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ERIC Number: ED022751
Record Type: RIE
Publication Date: 1966
Reference Count: 0
Zeroing in on the STEP Writing Test: What Does It Tell a Teacher?
Madaus, George F.; Rippey, Robert M.
Journal of Educational Measurement, v3 n1 p19-25 Spring 1966
The validity of the multiple-choice Sequential Tests of Educational Progress (STEP) Writing Test (1957) was tested by the University of Chicago Center for the Cooperative Study of Instruction. Seven criteria developed by the center to score essay assignments were used to determine the relationship between STEP and actual writing behavior. Of the four objectives of the STEP test which appeared congruent with four of the essay-grading criteria, a comparison of scores showed a small significant correlation between STEP and the "Punctuation" score, a moderate significant correlation between STEP and the "Usage" and "Effective Organization of the Paragraph" scores, and no significant correlation with the "Sense of Audience and Purpose" score. The analysis indicated that (1) the ability to produce good writing appears only moderately related to the ability to manipulate previously given material on STEP, and (2) the total writing score from STEP does not relate strongly to any of the individual essay-evaluating criteria but does agree moderately with their combined score. The results must be qualified, however, since no measures of parallel form or score reliability were available. (LH)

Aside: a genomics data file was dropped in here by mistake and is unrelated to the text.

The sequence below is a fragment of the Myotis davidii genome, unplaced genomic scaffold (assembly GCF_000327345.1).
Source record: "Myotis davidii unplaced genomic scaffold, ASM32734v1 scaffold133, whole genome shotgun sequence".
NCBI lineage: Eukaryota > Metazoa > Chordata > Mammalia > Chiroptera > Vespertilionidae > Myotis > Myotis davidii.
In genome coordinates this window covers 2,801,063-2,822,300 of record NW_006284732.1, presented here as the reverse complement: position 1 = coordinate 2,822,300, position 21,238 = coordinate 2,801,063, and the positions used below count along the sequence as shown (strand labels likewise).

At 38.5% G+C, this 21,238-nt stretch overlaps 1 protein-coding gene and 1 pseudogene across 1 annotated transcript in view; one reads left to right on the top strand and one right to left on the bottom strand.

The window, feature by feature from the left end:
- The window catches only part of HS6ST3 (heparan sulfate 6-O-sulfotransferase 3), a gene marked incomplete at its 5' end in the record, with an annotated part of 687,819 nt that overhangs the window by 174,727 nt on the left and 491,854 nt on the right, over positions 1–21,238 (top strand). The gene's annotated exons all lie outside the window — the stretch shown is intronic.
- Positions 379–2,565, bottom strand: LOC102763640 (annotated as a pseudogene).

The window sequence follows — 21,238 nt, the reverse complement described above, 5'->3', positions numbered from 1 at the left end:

Descriptors: Communication (Thought Transfer), Educational Testing, English Instruction, Evaluation Criteria, Evaluation Methods, Language Tests, Language Usage, Multiple Choice Tests, Paragraph Composition, Punctuation, Student Evaluation, Test Interpretation, Test Validity, Verbal Tests, Writing Skills
National Council of Measurement in Education, Office of Evaluation Services, Michigan State Univ., East Lansing, Mich. (Single copy $2.50).
Publication Type: N/A
Education Level: N/A
Authoring Institution: N/A
Identifiers: Sequential Tests of Educational Progress; Sequential Tests of Educational Progress Writing T
Note: Paper read at the Annual Meeting of the National Council on Measurement in Education (Chicago, Ill., February 1966).